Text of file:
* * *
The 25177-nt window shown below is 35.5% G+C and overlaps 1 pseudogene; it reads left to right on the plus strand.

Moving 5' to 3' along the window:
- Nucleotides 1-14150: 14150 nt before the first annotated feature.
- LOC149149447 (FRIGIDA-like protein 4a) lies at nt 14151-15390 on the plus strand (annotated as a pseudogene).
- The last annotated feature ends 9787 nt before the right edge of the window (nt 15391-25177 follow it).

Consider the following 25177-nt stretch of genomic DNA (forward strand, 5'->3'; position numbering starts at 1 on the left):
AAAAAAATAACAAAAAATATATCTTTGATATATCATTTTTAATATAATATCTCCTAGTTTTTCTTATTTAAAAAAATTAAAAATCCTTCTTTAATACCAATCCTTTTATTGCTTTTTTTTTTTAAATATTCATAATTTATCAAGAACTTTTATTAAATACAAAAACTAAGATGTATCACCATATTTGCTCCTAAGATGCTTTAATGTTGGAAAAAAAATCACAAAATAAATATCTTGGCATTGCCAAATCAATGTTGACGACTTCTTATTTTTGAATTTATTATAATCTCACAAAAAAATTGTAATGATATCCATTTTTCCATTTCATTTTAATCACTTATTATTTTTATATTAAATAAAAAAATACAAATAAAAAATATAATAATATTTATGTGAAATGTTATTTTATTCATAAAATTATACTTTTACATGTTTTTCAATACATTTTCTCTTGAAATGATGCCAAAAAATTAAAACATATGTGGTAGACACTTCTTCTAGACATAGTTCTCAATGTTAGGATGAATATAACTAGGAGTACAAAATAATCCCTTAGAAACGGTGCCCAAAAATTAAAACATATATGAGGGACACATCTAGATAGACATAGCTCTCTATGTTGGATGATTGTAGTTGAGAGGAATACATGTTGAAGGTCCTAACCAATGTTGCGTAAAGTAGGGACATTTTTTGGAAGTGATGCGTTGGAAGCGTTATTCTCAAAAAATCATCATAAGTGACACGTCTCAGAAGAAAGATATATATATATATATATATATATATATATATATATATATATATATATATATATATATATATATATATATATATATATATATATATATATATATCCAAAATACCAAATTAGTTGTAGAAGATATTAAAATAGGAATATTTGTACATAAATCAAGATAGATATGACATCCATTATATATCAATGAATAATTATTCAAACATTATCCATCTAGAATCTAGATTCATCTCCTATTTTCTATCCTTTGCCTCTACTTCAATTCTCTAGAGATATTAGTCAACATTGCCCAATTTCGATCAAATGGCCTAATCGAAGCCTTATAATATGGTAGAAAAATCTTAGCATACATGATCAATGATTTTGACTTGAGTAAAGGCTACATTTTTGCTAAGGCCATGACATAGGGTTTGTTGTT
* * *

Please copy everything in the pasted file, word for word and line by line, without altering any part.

The 25177-nt window shown below is 35.5% G+C and overlaps 1 pseudogene; it reads left to right on the plus strand.

Moving 5' to 3' along the window:
- Nucleotides 1-14150: 14150 nt before the first annotated feature.
- LOC149149447 (FRIGIDA-like protein 4a) lies at nt 14151-15390 on the plus strand (annotated as a pseudogene).
- The last annotated feature ends 9787 nt before the right edge of the window (nt 15391-25177 follow it).

Consider the following 25177-nt stretch of genomic DNA (forward strand, 5'->3'; position numbering starts at 1 on the left):
AAAAAAATAACAAAAAATATATCTTTGATATATCATTTTTAATATAATATCTCCTAGTTTTTCTTATTTAAAAAAATTAAAAATCCTTCTTTAATACCAATCCTTTTATTGCTTTTTTTTTTTAAATATTCATAATTTATCAAGAACTTTTATTAAATACAAAAACTAAGATGTATCACCATATTTGCTCCTAAGATGCTTTAATGTTGGAAAAAAAATCACAAAATAAATATCTTGGCATTGCCAAATCAATGTTGACGACTTCTTATTTTTGAATTTATTATAATCTCACAAAAAAATTGTAATGATATCCATTTTTCCATTTCATTTTAATCACTTATTATTTTTATATTAAATAAAAAAATACAAATAAAAAATATAATAATATTTATGTGAAATGTTATTTTATTCATAAAATTATACTTTTACATGTTTTTCAATACATTTTCTCTTGAAATGATGCCAAAAAATTAAAACATATGTGGTAGACACTTCTTCTAGACATAGTTCTCAATGTTAGGATGAATATAACTAGGAGTACAAAATAATCCCTTAGAAACGGTGCCCAAAAATTAAAACATATATGAGGGACACATCTAGATAGACATAGCTCTCTATGTTGGATGATTGTAGTTGAGAGGAATACATGTTGAAGGTCCTAACCAATGTTGCGTAAAGTAGGGACATTTTTTGGAAGTGATGCGTTGGAAGCGTTATTCTCAAAAAATCATCATAAGTGACACGTCTCAGAAGAAAGATATATATATATATATATATATATATATATATATATATATATATATATATATATATATATATATATATATATATATATATATATATATATATATCCAAAATACCAAATTAGTTGTAGAAGATATTAAAATAGGAATATTTGTACATAAATCAAGATAGATATGACATCCATTATATATCAATGAATAATTATTCAAACATTATCCATCTAGAATCTAGATTCATCTCCTATTTTCTATCCTTTGCCTCTACTTCAATTCTCTAGAGATATTAGTCAACATTGCCCAATTTCGATCAAATGGCCTAATCGAAGCCTTATAATATGGTAGAAAAATCTTAGCATACATGATCAATGATTTTGACTTGAGTAAAGGCTACATTTTTGCTAAGGCCATGACATAGGGTTTGTTGTT